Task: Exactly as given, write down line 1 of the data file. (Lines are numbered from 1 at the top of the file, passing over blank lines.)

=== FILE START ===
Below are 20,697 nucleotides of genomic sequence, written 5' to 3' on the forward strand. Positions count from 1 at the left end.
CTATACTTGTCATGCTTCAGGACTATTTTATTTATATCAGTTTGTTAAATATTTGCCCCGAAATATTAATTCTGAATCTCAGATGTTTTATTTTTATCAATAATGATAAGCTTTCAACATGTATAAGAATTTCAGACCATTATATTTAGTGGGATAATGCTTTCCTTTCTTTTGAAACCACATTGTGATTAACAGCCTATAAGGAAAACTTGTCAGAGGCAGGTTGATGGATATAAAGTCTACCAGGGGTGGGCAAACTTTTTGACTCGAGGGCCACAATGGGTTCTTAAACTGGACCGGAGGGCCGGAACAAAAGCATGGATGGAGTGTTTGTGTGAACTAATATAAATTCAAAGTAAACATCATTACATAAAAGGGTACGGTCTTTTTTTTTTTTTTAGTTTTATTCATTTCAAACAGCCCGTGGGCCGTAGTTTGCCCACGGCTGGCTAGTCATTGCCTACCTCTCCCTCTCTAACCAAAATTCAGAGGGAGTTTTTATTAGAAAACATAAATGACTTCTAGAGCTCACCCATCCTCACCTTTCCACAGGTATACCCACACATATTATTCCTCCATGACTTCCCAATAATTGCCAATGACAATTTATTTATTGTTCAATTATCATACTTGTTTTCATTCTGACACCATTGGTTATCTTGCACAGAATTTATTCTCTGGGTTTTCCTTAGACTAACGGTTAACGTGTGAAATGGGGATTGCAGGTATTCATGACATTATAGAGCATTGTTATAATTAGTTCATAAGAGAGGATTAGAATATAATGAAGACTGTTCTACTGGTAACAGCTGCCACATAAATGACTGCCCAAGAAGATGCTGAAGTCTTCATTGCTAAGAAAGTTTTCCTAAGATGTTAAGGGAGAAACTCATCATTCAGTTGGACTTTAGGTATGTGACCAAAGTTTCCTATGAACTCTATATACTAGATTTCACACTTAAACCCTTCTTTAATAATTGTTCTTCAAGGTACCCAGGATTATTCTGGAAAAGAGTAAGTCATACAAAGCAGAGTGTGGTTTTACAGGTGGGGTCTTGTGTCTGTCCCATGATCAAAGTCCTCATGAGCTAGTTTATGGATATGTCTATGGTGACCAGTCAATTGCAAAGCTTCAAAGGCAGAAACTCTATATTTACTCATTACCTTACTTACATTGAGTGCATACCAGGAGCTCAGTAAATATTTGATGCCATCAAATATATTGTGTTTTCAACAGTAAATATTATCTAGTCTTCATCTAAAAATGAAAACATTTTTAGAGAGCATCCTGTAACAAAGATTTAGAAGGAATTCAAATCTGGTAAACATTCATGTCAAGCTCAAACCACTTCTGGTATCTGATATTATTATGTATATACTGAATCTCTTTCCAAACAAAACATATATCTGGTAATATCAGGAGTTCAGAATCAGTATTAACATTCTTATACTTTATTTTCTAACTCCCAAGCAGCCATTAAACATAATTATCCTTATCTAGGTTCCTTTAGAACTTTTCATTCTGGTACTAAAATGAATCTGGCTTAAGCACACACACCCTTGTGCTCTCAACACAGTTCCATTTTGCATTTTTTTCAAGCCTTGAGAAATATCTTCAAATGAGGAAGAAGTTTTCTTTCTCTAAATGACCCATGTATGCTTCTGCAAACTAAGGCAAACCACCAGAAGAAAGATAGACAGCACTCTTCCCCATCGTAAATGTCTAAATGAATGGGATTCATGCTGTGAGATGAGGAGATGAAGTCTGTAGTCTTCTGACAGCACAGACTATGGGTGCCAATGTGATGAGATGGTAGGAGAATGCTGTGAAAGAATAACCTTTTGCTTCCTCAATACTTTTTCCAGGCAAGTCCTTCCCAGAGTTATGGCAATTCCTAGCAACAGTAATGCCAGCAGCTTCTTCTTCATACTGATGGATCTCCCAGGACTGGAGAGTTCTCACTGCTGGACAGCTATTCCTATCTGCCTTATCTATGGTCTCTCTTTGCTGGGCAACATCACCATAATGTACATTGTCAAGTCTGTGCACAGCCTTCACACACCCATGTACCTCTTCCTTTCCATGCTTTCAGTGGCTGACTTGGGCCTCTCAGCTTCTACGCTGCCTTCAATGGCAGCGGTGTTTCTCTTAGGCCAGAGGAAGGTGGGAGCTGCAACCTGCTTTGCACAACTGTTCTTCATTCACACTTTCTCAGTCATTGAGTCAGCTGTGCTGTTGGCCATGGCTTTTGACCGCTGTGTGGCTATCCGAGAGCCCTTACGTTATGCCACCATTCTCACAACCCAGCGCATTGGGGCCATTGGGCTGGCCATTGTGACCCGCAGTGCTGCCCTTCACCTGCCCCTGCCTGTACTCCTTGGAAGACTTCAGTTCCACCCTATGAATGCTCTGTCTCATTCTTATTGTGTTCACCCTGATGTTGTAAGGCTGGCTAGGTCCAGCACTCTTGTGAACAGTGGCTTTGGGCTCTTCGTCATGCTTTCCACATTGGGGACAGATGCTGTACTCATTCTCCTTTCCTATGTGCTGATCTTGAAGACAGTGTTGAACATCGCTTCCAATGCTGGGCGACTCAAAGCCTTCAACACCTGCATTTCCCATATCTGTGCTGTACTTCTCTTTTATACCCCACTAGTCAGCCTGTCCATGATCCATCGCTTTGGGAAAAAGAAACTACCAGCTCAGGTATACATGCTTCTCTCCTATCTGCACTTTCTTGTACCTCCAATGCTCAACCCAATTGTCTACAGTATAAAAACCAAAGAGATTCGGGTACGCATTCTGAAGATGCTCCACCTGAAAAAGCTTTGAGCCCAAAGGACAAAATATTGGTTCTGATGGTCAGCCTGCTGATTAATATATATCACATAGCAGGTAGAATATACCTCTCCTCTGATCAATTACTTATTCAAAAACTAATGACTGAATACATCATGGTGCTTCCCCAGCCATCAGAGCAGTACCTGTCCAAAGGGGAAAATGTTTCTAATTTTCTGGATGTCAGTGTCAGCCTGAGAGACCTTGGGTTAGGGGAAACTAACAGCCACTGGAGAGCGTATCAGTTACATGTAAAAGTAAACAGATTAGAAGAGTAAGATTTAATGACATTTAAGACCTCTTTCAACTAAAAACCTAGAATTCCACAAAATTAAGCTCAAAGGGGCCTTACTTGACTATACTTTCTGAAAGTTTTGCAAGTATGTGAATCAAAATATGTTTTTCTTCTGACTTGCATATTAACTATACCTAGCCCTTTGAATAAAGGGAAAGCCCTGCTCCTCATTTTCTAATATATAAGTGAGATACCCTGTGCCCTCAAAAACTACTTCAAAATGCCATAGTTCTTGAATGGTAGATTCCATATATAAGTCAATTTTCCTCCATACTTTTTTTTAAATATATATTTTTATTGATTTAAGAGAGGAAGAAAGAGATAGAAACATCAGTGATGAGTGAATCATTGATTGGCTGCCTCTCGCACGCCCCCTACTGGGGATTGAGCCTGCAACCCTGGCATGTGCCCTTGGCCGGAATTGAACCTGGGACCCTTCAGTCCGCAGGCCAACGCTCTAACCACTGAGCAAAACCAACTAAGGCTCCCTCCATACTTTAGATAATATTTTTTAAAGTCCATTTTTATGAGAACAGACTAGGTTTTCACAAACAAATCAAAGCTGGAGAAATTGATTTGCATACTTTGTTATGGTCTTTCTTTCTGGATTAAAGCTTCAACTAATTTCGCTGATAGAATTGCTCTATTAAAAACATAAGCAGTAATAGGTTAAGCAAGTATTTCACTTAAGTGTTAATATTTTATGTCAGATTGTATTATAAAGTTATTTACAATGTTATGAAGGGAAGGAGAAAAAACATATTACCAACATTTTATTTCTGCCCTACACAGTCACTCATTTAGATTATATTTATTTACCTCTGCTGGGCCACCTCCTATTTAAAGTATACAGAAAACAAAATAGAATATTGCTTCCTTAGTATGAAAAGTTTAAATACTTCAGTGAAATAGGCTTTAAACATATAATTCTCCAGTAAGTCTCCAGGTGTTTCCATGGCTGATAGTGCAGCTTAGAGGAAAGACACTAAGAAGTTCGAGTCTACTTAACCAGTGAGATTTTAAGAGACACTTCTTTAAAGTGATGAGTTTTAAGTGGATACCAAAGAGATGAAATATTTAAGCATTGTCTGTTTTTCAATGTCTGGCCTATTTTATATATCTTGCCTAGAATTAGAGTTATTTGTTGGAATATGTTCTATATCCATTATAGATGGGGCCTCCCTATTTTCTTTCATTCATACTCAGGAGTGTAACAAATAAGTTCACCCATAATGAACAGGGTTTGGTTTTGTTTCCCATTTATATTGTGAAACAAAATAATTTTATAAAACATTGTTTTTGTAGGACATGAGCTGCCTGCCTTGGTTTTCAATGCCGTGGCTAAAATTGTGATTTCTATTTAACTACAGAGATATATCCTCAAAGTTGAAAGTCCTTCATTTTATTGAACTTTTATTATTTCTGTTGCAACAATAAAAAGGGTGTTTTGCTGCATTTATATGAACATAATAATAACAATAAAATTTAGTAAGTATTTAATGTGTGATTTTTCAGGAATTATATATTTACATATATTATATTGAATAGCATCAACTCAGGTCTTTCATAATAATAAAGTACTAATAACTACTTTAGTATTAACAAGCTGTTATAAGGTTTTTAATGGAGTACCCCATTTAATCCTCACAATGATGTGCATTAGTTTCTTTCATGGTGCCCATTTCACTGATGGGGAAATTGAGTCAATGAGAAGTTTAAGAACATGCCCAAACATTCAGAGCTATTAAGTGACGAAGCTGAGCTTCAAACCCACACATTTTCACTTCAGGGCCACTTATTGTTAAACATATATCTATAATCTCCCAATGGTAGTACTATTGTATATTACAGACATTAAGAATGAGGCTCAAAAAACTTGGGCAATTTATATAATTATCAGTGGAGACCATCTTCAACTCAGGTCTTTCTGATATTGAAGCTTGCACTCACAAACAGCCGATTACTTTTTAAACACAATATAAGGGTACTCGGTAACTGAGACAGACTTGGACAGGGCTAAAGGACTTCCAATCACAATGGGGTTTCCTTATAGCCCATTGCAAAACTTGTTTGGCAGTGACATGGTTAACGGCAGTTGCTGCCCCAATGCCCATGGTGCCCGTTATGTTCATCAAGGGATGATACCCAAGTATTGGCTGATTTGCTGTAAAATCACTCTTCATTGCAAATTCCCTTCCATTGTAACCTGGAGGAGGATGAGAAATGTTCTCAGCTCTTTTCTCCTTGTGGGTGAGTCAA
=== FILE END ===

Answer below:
Below are 20,697 nucleotides of genomic sequence, written 5' to 3' on the forward strand. Positions count from 1 at the left end.